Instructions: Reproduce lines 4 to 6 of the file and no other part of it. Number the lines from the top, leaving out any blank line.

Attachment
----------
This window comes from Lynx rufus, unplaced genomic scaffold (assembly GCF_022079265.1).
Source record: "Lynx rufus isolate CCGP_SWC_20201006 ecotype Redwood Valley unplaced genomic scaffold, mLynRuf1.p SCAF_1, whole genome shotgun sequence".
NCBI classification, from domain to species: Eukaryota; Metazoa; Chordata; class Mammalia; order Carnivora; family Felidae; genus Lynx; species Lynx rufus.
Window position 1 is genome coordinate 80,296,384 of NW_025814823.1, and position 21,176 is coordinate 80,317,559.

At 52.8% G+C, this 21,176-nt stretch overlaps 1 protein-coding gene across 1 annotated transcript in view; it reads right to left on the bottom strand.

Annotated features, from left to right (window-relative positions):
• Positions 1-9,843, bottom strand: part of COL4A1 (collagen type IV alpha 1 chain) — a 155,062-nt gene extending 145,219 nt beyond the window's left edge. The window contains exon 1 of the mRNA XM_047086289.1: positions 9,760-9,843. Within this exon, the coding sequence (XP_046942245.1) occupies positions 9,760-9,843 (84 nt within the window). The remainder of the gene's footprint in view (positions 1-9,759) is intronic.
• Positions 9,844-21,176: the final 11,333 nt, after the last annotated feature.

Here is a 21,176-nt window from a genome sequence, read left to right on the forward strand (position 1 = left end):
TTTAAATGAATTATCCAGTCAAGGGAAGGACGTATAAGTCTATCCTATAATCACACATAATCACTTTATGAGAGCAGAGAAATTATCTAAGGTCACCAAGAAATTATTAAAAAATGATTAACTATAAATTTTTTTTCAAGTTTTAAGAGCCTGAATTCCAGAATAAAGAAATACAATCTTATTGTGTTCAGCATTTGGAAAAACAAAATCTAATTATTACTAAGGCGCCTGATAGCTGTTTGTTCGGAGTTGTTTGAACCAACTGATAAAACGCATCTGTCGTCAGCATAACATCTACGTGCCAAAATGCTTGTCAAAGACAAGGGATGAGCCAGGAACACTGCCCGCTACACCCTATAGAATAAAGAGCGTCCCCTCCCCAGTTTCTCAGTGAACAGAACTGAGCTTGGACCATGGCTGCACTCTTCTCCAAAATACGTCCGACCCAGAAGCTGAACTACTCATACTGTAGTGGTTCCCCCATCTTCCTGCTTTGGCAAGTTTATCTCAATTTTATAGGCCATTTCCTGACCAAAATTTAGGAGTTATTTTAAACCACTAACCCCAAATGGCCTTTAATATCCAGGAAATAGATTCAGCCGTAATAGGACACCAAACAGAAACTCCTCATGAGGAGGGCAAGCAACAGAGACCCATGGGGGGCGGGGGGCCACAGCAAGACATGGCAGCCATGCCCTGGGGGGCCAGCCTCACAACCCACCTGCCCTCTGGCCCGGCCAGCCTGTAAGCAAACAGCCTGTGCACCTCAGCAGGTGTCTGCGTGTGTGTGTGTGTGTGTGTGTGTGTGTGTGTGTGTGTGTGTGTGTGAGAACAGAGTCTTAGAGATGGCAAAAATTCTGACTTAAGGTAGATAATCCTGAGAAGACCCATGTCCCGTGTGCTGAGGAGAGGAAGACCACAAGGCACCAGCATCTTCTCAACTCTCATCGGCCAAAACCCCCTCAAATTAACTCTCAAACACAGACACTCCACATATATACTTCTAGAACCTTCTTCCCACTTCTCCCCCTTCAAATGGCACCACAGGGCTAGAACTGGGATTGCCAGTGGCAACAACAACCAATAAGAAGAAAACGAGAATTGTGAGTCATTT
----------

Window position 1 is genome coordinate 80,296,384 of NW_025814823.1, and position 21,176 is coordinate 80,317,559.

At 52.8% G+C, this 21,176-nt stretch overlaps 1 protein-coding gene across 1 annotated transcript in view; it reads right to left on the bottom strand.

Annotated features, from left to right (window-relative positions):